Migrants wait to get processed for their departure from a migrant shelter in Matamoros, Mexico on January 25, 2019. Some critics say proposed changes by the Trump administration, which begin a month-long comment period Monday, would effectively end asylum in the United States. Photo by Ken Cedeno/UPI | License Photo
June 15 (UPI) -- A series of changes proposed by the Trump administration to restrict immigration and make it more difficult for migrants to receive asylum in the United States were posted to the Federal Register on Monday to begin a public comment period.
The 161-page notice of proposed rulemaking from the Departments of Justice and Homeland Security would grant additional powers to deny requests for asylum and other protections.
The changes were proposed by the administration last week and are part of President Donald Trump's efforts to restrict immigration into the United States. Their publishing Monday in the Federal Register opens a 30-day comment period before the changes take effect.
The new rules would give law enforcement officers and judges more power to deny asylum claims due to forms of persecution including gender-based violence, gang threats and torture at the hands of rogue government officials.
The changes also allow immigration judges to dismiss cases without a hearing if there isn't sufficient supporting evidence for an application.
Another proposed change would subject a migrant's asylum claim to greater scrutiny if they traveled through at least one country en route to the United States, expanding an existing "safe third country" rule that took effect a year ago. It requires migrants traveling through a third-party nation to first apply for protection there. In many cases involving Central American migrants, that country would be Mexico.
"The failure to seek asylum or refugee protection in at least one country through which an alien transited while en route to the United States may reflect an increased likelihood that the alien is misusing the asylum system as a mechanism to enter and remain in the United States rather than legitimately seeking urgent protection," the draft rule states.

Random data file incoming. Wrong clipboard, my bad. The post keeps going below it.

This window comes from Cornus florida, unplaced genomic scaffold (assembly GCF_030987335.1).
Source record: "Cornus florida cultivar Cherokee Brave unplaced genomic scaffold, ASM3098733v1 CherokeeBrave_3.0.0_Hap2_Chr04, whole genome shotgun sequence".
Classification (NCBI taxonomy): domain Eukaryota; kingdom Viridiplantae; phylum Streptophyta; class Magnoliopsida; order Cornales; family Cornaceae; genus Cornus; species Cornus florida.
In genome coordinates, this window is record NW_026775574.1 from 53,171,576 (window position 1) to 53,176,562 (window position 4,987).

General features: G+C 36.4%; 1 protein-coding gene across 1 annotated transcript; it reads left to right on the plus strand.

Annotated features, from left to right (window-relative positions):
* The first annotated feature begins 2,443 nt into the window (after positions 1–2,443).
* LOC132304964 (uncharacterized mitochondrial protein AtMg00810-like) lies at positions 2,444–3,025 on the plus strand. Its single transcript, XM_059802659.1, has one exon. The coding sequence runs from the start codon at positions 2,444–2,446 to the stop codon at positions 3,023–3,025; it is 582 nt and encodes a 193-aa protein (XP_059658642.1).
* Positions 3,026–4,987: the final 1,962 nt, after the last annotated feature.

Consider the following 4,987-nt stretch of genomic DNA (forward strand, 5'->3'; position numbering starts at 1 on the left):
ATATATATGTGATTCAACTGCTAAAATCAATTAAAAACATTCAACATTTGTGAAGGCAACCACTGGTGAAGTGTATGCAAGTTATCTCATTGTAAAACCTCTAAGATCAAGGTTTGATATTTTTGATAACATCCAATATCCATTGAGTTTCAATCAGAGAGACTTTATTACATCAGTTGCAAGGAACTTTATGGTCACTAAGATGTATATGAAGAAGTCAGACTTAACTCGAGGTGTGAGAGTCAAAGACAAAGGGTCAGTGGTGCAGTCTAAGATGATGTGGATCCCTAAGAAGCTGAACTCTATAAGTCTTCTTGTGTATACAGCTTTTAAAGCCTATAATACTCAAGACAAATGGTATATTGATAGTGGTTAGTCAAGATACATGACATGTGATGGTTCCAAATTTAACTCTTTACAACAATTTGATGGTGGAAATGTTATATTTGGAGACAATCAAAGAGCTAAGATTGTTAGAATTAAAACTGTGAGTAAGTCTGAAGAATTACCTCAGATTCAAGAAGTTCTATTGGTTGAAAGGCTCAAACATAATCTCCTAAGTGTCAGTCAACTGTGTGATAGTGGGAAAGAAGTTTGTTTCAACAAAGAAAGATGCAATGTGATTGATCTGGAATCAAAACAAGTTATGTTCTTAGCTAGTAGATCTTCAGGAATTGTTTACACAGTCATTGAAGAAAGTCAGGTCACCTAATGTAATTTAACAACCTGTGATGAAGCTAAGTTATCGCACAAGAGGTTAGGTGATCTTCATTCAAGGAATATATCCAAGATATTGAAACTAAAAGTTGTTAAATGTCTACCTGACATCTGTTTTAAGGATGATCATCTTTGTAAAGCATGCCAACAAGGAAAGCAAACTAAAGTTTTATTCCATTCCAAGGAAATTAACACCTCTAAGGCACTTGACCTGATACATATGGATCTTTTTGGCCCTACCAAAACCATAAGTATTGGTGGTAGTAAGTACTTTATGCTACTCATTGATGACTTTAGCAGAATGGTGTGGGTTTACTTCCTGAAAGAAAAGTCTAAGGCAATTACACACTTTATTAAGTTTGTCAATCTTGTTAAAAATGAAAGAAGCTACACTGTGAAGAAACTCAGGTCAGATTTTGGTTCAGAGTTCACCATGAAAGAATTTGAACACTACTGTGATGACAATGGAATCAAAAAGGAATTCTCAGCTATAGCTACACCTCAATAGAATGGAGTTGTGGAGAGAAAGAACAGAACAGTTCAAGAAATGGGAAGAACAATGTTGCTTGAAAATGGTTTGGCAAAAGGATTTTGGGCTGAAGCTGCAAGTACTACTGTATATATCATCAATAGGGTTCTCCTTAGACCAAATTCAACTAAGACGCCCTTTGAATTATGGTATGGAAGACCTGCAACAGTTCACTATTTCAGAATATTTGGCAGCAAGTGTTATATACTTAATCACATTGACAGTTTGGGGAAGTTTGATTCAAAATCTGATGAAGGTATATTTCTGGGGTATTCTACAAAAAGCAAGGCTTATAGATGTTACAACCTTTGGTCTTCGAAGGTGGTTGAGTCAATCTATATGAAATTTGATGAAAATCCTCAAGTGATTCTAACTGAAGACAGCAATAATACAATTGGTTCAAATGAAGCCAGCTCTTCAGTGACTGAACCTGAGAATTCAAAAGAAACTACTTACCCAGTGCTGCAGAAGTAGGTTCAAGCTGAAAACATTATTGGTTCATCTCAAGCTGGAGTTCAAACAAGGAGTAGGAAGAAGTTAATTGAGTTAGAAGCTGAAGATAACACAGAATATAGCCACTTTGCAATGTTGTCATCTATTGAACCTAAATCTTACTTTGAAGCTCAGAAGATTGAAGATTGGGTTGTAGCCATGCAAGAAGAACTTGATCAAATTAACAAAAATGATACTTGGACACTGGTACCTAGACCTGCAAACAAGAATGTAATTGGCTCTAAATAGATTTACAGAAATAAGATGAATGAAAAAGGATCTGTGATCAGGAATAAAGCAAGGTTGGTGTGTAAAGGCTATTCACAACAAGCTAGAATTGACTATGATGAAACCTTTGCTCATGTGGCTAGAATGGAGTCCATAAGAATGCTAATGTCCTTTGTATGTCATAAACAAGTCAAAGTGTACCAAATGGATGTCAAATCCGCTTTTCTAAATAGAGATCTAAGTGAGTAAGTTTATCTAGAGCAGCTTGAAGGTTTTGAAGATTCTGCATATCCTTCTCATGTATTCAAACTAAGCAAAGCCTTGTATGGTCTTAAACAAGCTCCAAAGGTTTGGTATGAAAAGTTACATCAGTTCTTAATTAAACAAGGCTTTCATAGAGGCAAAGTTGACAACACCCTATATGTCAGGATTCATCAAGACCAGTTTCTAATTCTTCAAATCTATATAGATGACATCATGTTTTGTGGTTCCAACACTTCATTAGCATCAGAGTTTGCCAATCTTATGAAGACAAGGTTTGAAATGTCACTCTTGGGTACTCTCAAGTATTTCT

The proposal also states that living unlawfully in the United States for at least a year prior to applying for asylum would become a "significant adverse factor" in the application process. Failing to file a tax return or having a criminal conviction -- even those that are ultimately reversed, vacated or expunged -- would be detrimental to a migrant's asylum prospects under the new rules.
The changes would also alter the definition of persecution to represent "an extreme concept of a severe level of harm," and would exclude "every instance of harm that arises generally out of civil, criminal, or military strife in a country" as well as "any and all treatment that the United States regards as unfair, offensive, unjust, or even unlawful or unconstitutional."
The changes also define when an application is "frivolous" and redefine the terms "particular social group," "political opinion," "persecution" and "firm resettlement." They also change the burden of proof in asylum cases from showing a "significant possibility" to a "reasonable possibility" of harm in their native countries.
The Departments of Justice and Homeland Security said the changes "more effectively separate baseless claims from meritorious ones."
"This would better ensure groundless claims do not delay or divert resources from deserving claims," they said in a joint statement.
Every year, tens of thousands of migrants worldwide seek asylum to escape violence and persecution in their native countries. Narrowing the U.S. process means the federal government would turn away more applicants.
Some critics have condemned the proposed changes and others say it could entirely end the U.S. asylum system.
Aaron Reichlin-Melnick, policy counsel at the American Immigration Council, said there are two main changes with the new rules.
"Individuals who seek protection at the border who pass the first stage of the asylum process would no longer be put into full immigration court proceedings. Instead, they would only be given access to narrower 'asylum-only' court proceedings," he wrote in a blog post last week. "In these proceedings, even if they were eligible for another form of relief than asylum, they would not be allowed to apply for it.
"Second, the new rules would permit judges to deny asylum applications without a hearing. Currently, asylum applicants must be permitted to testify about their case. But under the new rules, judges could declare that an applicant hadn't put enough evidence in the application itself and deny a person their day in court. This change would be particularly harmful for those without lawyers.
"Should the rules go into effect, they would represent the end of the asylum system as we know it."
Sarah Pierce, a policy analyst at the Migration Policy Institute, says if the changes are adopted they would result in denials for many legitimate asylum-seekers seeking protection in the United States.
"There are so many provisions in here that make it impossible for even the most meritorious asylum-seekers to get through the U.S. asylum process," she said.
After the 30-day comment period, the government must consider the public comments and prepare a final rule. Because the process can take months -- and become subject to any number of lawsuits -- the rule isn't expected to take effect until this fall, at the soonest.
Migrants ride an inflatable raft on the Suchiate River from Tecun Uman, Guatemala, while a smuggler waits for their arrival in Ciudad Hidalgo, Mexico on Thursday. Photo by Ariana Drehsler/UPI | License Photo